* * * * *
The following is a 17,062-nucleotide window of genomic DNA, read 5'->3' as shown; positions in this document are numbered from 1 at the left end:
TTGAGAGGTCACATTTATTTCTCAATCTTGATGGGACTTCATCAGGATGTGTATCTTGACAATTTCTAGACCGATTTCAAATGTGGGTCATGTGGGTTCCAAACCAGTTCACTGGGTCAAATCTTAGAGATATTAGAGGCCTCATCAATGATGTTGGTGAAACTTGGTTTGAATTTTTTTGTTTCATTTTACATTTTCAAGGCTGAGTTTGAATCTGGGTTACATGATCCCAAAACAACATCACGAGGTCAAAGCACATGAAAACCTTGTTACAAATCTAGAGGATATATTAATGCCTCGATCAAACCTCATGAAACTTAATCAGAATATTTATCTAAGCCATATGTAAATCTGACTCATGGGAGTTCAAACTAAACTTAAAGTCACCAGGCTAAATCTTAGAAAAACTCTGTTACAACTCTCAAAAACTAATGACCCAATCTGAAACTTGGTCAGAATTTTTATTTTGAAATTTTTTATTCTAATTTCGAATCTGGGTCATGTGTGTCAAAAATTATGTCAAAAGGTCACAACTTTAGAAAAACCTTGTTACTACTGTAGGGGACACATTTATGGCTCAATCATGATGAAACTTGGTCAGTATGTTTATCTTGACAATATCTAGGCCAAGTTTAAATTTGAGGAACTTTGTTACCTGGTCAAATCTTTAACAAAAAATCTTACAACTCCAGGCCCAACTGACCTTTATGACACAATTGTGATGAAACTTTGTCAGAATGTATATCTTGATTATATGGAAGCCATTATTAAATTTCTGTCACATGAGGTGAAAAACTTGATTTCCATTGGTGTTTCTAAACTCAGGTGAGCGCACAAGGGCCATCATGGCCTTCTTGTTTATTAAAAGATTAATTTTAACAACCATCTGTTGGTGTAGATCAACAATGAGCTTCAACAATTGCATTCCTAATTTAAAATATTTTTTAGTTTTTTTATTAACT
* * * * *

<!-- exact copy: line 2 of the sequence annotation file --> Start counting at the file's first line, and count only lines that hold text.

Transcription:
TTGAGAGGTCACATTTATTTCTCAATCTTGATGGGACTTCATCAGGATGTGTATCTTGACAATTTCTAGACCGATTTCAAATGTGGGTCATGTGGGTTCCAAACCAGTTCACTGGGTCAAATCTTAGAGATATTAGAGGCCTCATCAATGATGTTGGTGAAACTTGGTTTGAATTTTTTTGTTTCATTTTACATTTTCAAGGCTGAGTTTGAATCTGGGTTACATGATCCCAAAACAACATCACGAGGTCAAAGCACATGAAAACCTTGTTACAAATCTAGAGGATATATTAATGCCTCGATCAAACCTCATGAAACTTAATCAGAATATTTATCTAAGCCATATGTAAATCTGACTCATGGGAGTTCAAACTAAACTTAAAGTCACCAGGCTAAATCTTAGAAAAACTCTGTTACAACTCTCAAAAACTAATGACCCAATCTGAAACTTGGTCAGAATTTTTATTTTGAAATTTTTTATTCTAATTTCGAATCTGGGTCATGTGTGTCAAAAATTATGTCAAAAGGTCACAACTTTAGAAAAACCTTGTTACTACTGTAGGGGACACATTTATGGCTCAATCATGATGAAACTTGGTCAGTATGTTTATCTTGACAATATCTAGGCCAAGTTTAAATTTGAGGAACTTTGTTACCTGGTCAAATCTTTAACAAAAAATCTTACAACTCCAGGCCCAACTGACCTTTATGACACAATTGTGATGAAACTTTGTCAGAATGTATATCTTGATTATATGGAAGCCATTATTAAATTTCTGTCACATGAGGTGAAAAACTTGATTTCCATTGGTGTTTCTAAACTCAGGTGAGCGCACAAGGGCCATCATGGCCTTCTTGTTTATTAAAAGATTAATTTTAACAACCATCTGTTGGTGTAGATCAACAATGAGCTTCAACAATTGCATTCCTAATTTAAAATATTTTTTAGTTTTTTTATTAACT